Athlete Stefan Daniel rediscovered his joy of competing and training in 2022 and along the way won his fifth Para Triathlon World Championship title in the heat of Abu Dhabi, UAE in November.
He has amassed an amazing catalog of accomplishments in triathlon and cross-country over the years but considers winning this one special after a couple of frustrating years.
"This one is definitely one of the most meaningful ones, just given how the last couple of years have gone with injuries and obviously COVID was hard on everyone. To get back to who I am was super meaningful. It was probably as special as my first one."
"This year was really about enjoying the sport again and having fun in training. I knew it would be a long year so I didn't try to rush into things too quickly. I'm really happy I made it through the year healthy and was able to finish off a long season with a strong performance."
Abu Dhabi presented the hottest conditions he has competed in over the years. The air temperature was a dry 30 degrees and the water was just two degrees cooler at 28.
To prepare, he trained in a trailer heated to 32 degrees in Victoria.
"I was ready for the heat, but it was a factor, for sure."
He lagged 10 seconds behind his expectations when climbing out of the pool after getting tangled up with a competitor, but a strong ride and run saw him come out on top.
Daniel had pinpointed cycling as a weak spot in his race and has worked diligently to improve in advance of the championship.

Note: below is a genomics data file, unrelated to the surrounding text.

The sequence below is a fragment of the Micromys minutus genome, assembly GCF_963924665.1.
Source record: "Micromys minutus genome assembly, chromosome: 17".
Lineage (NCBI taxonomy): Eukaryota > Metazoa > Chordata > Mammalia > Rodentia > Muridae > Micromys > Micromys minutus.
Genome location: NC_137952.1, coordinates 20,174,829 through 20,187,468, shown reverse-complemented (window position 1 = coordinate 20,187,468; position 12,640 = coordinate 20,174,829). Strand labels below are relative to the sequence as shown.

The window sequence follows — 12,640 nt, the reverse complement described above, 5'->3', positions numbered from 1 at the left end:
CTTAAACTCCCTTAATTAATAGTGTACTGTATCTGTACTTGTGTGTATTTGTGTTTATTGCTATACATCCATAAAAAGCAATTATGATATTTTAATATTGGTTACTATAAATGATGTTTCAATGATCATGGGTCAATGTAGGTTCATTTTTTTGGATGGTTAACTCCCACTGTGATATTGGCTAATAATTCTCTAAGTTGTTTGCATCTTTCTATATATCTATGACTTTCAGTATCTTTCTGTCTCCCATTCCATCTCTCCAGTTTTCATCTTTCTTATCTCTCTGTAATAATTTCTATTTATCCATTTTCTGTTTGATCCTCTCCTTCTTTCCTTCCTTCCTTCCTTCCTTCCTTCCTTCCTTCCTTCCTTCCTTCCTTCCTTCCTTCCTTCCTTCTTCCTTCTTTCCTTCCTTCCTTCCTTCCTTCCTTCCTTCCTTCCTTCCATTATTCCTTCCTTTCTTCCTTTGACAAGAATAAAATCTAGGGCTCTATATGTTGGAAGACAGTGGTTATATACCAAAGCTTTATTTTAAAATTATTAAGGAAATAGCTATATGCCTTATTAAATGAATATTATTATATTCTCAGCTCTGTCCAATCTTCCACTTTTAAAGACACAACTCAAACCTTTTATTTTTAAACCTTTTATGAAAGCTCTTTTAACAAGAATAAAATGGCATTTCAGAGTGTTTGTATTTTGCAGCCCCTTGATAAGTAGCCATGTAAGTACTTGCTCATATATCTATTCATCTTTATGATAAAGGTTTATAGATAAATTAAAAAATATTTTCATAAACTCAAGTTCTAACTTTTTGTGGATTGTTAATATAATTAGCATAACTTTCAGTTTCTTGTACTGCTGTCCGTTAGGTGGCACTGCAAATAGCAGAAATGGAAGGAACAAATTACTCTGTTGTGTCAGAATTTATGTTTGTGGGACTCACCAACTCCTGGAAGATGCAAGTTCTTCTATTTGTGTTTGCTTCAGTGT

"That's kind of the reason why I got beat in Tokyo. Those guys outrode me by a lot, so for the past year, I've been working on that. I became pretty confident I could use that and be able to ride with Martin Schultz, which I've actually never done before, so that was a really big step forward."
Germany's Schultz is a long-time rival of Daniel on the world circuit and at the Paralympics. Schultz won gold in both Tokyo and the 2016 Rio de Janeiro games. Daniel became the first Canadian to medal in the event in Rio, earning silver, before claiming bronze in Tokyo.
He believes the rivalry with Schultz has been valuable for both of them.
"He has pushed me every year to get better, and I'm sure I've pushed him. I don't think we would be the same athletes if we weren't racing each other, and weren't pushing each other all the time. It also makes things more meaningful to be pushed to the limit to win a world title, and I'm sure he'd say the thing about winning gold in Tokyo. It's been good."
He says Schultz isn't the only one bringing the sport to new levels. There are many emerging athletes on the scene and he says the competition is getting stiffer every year.
Looking ahead to 2023, Daniel will be completing his degree at the University of Calgary in December. He was a key member of the Dinos cross-country team before that window closed. He helped lead them to back-to-back national championships but was unable to compete at the nationals in his last year of eligibility due to injuries Still, he believes the whole team has memories to cherish from the experience.
Everything Daniel does over the next year and a half will be done with an eye on the next Paralympics.
"The focus for the next couple of years is Paris in 2024. I'm just trying to build on the year I had, trying to prove that I can have another injury-free year."
He's also starting to incorporate some half-ironman races into his schedule and competed in his first one in September. And, of course, he'll be racing in the world para-triathlete world circuit.
Daniel went to junior high at St. Timothy High School. His athletic journey began at age 8 when he joined the Cochrane Comets.
Born with bilateral radial club hands with his right arm significantly more affected, Stefan began triathlon five years ago after winning national titles in high school cross-country and gaining international experience in para-swimming. Stefan won a bronze and silver medal in his first two trips to the Para-Triathlon World Championships.